Virus of Horror…
Authors: Bill Wasik and Monica Murphy
It’s hard to imagine what life was like before the vaccine. Countless stray dogs populated all the major cities and people had to live with the knowledge that any unfortunate encounter on the way to the market or while relaxing at the park could lead to a dog bite. A bite that was certain to cause a gnawing anxiety as its recipient waited for the possible onset of rabies symptoms over the next several months, the initial stages of a certain and horrible death. Strays weren’t the only culprits, of course, as one’s beloved fluffy lapdog could bring the disease right into the home. Nowadays – at least in the developed world – this threat has been subdued by the widespread vaccination of dogs and cats, but rabies is still a disease that can invoke terror, even in those who have never seen it. In Rabid, the husband and wife team of journalist Bill Wasik and veterinarian Monica Murphy effectively capture that fear for the modern reader, telling the riveting story of this dreadful virus.
The book starts in ancient times with an extensive exploration of humanity’s early primitive understanding of the horrors of “hydrophobia”. From the Greeks and Romans and on to the Middle Ages, the medical experts of the times had countless theories and potential cures, none of which proved effective. Loaded with an exhaustive compilation of cultural evidence, the authors make a credible argument that the disease served as the inspiration for such durable myths as werewolves and vampires, even the modern fascination with zombies.
But it’s with the arrival of a singular medical hero that both the book and humanity’s fortunes take a turn for the better. In the second half of the 19th century, Frenchman Louis Pasteur was the key scientist in the development of the first vaccine against the rabies virus. The book’s description of the great scientist’s efforts and his initial use of the vaccine on a brave nine year-old boy named Joseph Meister makes for great reading. More than a hundred years after the fact and with rabies cases now as rare as hen’s teeth it’s hard to fully appreciate what an astounding achievement this was at the time, but the book effectively captures the international sensation that resulted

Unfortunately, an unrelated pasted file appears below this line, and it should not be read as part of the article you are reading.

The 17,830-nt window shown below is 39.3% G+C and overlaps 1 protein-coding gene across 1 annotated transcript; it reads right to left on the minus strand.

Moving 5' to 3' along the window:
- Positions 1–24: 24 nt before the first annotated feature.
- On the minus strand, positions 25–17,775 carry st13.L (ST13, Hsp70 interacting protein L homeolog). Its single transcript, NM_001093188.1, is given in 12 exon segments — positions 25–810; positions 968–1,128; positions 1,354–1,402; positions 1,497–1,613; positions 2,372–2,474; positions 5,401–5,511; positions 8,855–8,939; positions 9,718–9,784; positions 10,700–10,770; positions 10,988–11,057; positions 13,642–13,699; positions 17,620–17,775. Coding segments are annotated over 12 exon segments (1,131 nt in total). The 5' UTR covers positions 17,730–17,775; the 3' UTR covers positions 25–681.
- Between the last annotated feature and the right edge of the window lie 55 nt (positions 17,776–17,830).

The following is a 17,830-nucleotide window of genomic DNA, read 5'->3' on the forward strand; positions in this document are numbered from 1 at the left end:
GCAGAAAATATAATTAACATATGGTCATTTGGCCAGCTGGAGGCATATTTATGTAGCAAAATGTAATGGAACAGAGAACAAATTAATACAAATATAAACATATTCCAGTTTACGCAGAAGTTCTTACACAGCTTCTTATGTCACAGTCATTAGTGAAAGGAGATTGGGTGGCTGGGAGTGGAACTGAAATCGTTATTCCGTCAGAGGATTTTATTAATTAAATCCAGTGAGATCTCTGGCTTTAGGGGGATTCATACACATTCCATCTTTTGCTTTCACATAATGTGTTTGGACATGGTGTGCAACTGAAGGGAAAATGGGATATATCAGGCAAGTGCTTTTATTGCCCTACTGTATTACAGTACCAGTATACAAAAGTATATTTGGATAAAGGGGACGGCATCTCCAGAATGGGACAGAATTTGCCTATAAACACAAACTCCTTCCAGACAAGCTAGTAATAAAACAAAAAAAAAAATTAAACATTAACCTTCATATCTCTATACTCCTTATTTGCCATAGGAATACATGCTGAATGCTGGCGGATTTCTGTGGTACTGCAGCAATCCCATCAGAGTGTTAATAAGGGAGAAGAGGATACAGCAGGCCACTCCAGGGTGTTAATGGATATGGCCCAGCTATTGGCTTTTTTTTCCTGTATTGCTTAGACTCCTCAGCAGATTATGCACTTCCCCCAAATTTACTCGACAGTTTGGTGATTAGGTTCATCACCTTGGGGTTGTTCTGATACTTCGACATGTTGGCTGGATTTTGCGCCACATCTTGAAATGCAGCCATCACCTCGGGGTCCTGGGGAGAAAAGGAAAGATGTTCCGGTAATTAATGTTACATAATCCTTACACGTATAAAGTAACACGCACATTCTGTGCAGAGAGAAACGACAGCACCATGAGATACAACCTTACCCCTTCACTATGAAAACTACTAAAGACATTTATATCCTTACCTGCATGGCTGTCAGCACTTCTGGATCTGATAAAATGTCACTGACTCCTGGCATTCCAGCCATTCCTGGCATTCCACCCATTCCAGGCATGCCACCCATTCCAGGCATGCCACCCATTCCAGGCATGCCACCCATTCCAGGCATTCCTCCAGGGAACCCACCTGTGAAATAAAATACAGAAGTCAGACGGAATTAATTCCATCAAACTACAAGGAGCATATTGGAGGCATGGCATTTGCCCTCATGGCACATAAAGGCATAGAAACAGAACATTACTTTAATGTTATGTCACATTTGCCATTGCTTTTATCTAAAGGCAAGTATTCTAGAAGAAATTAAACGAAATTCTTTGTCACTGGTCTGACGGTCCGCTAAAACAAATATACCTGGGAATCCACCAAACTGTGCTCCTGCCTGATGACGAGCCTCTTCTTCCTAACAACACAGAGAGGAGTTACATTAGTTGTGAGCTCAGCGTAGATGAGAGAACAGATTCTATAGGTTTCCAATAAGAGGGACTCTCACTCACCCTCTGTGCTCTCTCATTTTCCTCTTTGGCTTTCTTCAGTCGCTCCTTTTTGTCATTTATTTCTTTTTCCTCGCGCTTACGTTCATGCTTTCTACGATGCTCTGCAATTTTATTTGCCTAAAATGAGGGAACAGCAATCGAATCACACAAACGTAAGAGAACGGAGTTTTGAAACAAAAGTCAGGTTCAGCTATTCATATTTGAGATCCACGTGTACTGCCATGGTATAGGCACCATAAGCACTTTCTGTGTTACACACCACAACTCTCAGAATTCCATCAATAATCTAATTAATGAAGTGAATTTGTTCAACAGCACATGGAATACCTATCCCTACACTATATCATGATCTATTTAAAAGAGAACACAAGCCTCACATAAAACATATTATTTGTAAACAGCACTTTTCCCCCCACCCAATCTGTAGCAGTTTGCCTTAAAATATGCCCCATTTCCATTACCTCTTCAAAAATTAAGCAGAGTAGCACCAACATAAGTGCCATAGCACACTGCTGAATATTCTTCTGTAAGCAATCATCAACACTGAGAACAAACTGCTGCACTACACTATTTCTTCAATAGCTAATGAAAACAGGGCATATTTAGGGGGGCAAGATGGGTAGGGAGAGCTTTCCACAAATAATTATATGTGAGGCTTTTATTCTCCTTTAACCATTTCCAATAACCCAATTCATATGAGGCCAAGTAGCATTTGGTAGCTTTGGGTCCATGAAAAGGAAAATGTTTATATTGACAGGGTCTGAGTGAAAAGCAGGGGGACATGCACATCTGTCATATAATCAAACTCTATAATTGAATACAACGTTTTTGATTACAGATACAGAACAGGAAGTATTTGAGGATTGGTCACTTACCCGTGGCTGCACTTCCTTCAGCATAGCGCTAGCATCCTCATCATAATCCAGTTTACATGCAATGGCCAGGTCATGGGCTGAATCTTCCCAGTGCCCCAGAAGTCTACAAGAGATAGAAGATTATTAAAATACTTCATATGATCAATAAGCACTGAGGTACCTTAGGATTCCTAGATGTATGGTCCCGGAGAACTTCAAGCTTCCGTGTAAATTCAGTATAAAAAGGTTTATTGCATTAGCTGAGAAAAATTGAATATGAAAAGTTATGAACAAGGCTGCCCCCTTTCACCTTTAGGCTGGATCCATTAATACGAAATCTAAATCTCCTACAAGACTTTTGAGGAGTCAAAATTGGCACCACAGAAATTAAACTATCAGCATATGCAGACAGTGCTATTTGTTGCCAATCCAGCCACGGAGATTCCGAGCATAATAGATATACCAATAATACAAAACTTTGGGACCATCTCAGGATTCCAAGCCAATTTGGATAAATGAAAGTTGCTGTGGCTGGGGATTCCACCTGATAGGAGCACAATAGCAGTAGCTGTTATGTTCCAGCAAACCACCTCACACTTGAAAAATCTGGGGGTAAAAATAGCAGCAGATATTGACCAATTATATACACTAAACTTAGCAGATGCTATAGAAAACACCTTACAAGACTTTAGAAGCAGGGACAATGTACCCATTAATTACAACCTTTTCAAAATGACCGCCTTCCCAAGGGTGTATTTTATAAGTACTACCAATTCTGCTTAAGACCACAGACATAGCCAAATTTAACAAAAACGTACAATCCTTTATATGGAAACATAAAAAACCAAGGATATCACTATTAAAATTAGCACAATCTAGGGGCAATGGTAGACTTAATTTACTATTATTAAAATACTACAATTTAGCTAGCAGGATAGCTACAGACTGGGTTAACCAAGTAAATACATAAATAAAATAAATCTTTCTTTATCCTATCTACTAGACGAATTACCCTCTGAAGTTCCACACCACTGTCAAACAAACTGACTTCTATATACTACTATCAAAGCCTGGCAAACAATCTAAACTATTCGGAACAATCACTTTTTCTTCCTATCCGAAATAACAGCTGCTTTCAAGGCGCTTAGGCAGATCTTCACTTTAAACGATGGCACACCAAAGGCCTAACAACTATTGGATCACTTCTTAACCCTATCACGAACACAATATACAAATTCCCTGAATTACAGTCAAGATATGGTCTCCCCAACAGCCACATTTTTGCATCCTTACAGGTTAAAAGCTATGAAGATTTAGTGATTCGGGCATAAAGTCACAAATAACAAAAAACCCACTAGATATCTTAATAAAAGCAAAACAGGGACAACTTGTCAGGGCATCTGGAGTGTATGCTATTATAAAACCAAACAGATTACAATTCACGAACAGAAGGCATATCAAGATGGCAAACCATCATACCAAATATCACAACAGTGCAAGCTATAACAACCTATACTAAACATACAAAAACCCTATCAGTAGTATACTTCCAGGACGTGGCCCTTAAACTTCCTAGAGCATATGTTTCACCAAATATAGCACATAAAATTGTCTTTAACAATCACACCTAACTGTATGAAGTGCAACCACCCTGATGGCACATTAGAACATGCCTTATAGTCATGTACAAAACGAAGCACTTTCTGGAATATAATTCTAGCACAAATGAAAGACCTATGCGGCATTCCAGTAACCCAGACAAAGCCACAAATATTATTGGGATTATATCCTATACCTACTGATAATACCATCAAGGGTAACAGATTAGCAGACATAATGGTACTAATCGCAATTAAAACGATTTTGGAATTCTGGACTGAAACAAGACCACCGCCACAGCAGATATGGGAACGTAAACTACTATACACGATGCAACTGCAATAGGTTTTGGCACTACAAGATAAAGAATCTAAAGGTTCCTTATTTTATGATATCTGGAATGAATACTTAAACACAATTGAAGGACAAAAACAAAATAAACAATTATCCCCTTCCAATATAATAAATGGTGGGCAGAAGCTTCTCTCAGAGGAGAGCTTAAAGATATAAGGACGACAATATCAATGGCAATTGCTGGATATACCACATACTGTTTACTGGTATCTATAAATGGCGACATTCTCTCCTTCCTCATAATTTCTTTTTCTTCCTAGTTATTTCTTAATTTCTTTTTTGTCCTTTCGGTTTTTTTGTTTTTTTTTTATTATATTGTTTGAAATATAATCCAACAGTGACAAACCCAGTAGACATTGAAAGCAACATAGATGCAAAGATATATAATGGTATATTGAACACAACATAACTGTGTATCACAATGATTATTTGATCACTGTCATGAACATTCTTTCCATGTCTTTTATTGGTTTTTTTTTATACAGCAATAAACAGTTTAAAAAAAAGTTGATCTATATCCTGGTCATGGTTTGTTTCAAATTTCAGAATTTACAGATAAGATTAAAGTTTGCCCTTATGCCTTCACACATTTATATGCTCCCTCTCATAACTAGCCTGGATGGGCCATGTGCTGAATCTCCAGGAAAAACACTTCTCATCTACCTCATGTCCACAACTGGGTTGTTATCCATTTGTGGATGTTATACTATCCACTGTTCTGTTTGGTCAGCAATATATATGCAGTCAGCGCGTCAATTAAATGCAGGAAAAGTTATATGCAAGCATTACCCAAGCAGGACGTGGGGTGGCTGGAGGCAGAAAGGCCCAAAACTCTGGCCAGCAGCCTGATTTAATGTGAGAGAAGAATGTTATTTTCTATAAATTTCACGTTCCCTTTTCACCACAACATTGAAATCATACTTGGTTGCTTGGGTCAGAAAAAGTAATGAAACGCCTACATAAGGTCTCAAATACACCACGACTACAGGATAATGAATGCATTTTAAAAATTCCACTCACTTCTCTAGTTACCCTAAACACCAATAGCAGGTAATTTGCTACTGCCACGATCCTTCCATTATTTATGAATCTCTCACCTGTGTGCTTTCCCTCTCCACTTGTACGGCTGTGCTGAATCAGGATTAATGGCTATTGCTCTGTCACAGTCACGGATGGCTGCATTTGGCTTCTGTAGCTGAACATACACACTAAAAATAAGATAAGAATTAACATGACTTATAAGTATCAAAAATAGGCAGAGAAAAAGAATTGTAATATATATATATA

Unfortunately, rabies is not rare everywhere, as worldwide it still accounts for as many as 55,000 deaths a year, primarily in countries that can’t afford to vaccinate their dogs. The author’s discussion of how public health measures have been almost entirely successful when implemented is another highlight of the book. As with most vaccines, prevention of disease is vastly cheaper than the cost of treatment and containment – as shown by a recent rabies epidemic in previously disease free Bali.
An entertaining combination of cultural and scientific history, Rabid is an often captivating exploration of one of humanity’s most frightful diseases. Given the savage nature of the affliction, the book is not for the squeamish, but I can recommend it for anyone interested in learning more about how a tiny strand of RNA can wreak so much havoc and horror.
— D. Driftless
Pasteur photo by Nadar
Read more of Dave’s reviews of virus books.